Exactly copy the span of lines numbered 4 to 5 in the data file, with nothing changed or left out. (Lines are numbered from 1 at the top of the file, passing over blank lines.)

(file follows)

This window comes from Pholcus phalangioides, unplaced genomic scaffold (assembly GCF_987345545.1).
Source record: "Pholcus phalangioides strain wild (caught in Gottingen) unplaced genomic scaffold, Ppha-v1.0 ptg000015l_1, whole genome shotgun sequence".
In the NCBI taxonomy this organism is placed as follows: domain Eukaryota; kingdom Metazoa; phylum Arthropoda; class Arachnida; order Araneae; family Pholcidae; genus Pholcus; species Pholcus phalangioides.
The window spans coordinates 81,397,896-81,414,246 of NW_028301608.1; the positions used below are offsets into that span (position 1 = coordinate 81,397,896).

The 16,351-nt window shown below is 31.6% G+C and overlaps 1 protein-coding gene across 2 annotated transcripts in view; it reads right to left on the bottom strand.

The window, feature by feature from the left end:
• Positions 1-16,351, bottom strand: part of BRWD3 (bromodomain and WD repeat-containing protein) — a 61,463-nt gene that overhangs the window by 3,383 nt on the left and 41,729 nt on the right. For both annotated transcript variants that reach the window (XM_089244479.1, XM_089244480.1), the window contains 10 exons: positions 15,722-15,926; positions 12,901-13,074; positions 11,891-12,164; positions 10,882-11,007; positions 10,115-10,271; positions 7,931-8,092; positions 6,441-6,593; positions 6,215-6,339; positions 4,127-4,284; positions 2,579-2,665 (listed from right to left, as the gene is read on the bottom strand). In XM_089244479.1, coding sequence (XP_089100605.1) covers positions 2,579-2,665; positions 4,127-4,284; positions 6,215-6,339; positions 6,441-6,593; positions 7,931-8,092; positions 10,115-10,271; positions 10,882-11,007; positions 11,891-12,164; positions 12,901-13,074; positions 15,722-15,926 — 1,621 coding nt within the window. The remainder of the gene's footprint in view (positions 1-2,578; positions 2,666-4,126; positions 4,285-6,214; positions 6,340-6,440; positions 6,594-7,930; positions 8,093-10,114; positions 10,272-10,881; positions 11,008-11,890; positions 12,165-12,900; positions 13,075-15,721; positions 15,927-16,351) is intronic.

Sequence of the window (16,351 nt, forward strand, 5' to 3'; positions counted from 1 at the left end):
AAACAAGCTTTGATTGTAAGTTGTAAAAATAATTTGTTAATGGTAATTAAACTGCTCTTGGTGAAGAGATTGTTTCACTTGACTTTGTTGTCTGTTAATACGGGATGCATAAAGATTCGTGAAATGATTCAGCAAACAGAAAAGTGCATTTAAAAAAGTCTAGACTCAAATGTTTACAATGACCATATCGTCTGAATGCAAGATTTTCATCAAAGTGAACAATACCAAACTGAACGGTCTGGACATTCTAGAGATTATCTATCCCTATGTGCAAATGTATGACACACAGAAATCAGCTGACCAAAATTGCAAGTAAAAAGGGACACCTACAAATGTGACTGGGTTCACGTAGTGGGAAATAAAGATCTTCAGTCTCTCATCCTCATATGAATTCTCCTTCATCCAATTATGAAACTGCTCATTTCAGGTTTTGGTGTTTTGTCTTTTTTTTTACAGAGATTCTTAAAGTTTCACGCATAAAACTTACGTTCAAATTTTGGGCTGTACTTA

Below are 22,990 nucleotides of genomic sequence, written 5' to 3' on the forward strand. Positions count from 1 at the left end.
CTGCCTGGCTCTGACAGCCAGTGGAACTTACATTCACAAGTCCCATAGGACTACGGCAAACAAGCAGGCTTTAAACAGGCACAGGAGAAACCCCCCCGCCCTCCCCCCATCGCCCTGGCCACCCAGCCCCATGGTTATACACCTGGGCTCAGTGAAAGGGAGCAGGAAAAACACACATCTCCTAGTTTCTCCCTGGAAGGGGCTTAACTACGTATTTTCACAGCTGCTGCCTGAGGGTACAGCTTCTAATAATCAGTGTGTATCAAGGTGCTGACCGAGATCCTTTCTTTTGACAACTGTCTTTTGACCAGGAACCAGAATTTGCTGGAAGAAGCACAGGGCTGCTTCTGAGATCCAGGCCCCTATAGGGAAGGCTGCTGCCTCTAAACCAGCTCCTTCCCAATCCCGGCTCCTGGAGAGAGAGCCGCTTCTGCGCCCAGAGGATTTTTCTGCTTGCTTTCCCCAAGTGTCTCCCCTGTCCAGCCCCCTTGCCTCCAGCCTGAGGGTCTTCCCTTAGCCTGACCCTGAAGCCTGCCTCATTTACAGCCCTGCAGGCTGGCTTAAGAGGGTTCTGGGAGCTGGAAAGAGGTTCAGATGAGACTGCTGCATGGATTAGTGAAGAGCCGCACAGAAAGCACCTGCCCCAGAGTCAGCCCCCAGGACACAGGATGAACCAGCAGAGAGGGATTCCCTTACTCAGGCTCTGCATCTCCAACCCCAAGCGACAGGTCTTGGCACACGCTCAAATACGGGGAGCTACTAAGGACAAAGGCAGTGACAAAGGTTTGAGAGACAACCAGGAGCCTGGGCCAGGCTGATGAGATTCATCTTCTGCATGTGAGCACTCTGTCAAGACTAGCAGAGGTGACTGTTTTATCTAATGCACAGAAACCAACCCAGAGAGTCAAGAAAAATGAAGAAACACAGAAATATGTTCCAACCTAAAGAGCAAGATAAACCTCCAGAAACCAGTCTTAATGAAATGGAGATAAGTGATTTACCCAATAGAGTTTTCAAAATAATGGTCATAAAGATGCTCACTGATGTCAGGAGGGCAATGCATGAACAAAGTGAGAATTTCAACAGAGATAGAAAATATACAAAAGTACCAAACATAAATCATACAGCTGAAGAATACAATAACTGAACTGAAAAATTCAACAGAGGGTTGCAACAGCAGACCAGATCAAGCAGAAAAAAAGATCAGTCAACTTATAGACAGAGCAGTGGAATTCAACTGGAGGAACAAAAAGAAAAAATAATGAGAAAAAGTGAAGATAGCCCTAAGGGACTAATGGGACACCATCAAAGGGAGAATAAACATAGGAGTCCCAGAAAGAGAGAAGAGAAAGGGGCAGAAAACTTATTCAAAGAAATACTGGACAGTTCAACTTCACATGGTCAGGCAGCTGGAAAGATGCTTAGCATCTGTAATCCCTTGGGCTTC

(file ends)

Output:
The window spans coordinates 81,397,896-81,414,246 of NW_028301608.1; the positions used below are offsets into that span (position 1 = coordinate 81,397,896).

The 16,351-nt window shown below is 31.6% G+C and overlaps 1 protein-coding gene across 2 annotated transcripts in view; it reads right to left on the bottom strand.